Wednesday, August 10, 2011

Dutch Logic

The Dutch Nationals in Tolmin, Slovenia, have started. We had a special day today. In the morning it looked like it was going to be a true racing day, but at 11 o'clock it already was obvious that there was not much lift on our task area. I missed the first start gate and was low on the second as well. I landed at the first turn point, only 16 km out. But it seems that a lot of people, including very good pilots, landed out today…
Anyway, my car was on the landing place and I decided to try to hitchhike back to it, because nobody of our team was in goal (and because I deserved the punishment). I left the glider in the field, took my harness and started walking. After 20 minutes, the official retrieve van passed me, empty and driving in the direction I needed to go to. Ideal! Ok, I did not pay for retrieve, but I said they could throw me out any time they wanted to. Any distance I could make towards Tolmin was just nice.
International experience tells you this:
  • the Mexicans would drive by with a van that's going to break down in a few km, with 14 gliders on the roof and 10 pilots in the completely filled van. And they'd be insulted if you turned down their offer.
  • the Japanese immediately call the team leader who gives you within a few seconds a clear answer on whether you can drive along a bit or not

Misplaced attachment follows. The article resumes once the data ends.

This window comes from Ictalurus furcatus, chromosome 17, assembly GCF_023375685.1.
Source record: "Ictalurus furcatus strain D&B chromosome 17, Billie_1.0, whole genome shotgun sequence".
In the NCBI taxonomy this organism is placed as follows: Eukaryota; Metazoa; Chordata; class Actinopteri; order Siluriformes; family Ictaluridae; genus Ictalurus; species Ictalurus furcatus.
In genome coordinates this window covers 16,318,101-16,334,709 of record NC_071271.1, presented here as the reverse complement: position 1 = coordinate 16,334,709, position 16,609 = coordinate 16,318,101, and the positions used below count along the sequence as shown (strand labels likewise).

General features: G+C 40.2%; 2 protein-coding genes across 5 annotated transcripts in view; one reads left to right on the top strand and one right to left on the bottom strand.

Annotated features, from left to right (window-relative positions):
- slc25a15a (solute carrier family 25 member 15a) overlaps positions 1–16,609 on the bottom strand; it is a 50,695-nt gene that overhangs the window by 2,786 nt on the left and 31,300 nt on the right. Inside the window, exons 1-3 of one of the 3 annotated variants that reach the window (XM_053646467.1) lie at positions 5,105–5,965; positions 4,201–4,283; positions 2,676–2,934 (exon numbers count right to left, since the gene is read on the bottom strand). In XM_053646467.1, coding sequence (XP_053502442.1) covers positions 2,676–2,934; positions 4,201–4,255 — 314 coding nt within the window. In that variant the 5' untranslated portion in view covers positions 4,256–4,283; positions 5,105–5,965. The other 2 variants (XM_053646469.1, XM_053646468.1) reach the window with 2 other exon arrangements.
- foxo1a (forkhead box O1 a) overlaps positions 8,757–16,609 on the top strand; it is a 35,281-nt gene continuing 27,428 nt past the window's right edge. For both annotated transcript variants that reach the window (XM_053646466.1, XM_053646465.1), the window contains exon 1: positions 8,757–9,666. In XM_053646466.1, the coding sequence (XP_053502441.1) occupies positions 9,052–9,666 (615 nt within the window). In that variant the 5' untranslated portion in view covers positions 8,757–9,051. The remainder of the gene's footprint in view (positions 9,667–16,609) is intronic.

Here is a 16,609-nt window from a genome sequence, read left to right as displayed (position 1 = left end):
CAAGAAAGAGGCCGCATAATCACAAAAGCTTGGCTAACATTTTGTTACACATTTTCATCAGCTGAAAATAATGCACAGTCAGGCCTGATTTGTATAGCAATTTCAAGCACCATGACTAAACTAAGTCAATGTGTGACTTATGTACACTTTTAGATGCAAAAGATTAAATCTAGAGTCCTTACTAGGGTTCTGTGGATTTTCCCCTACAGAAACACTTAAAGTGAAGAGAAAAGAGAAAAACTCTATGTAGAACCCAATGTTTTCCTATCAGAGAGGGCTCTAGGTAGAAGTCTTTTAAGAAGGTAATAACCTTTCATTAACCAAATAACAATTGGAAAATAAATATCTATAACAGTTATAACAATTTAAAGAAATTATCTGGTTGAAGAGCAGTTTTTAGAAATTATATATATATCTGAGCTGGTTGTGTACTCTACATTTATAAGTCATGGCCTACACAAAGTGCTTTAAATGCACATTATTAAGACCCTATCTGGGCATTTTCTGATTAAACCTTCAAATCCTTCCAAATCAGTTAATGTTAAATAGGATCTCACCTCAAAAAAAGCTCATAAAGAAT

• the Austrians would already be drunk and wouldn't even notice that you're not an Austrian
  • the Belgians would take you as far as they could. If the bus would really fill up, they'd say "sorry dude, but we'll have to drop you off here. Here's a few beers, do we need to call anyone for you?"
Dutch logic works differently. There seem to be fundamental cultural and behavioral differences. For the Dutchies, organization is important. Rules are clear rules. Nobody on the retrieve van. Not even without a glider and if you're saying yourself that they're free to throw you off at any time. I could only stand there flabbergasted and had to laugh about it :-)


  1. Or how to spoil a friendly ambience ... It's a pitty. What could have been a winwin situation, is now the opposite. What was there to loose by giving you a ride ? They even could have asked some contribution. ... Narrow minded, if you ask me.
    Jan L (yes ... from Belgium)

  2. been there, done that, already several years ago ... . Typical Dutch, rule is rule.
    Jan H

  3. I suggest you just go for the dutch title and don't share any belgian beer anymore with them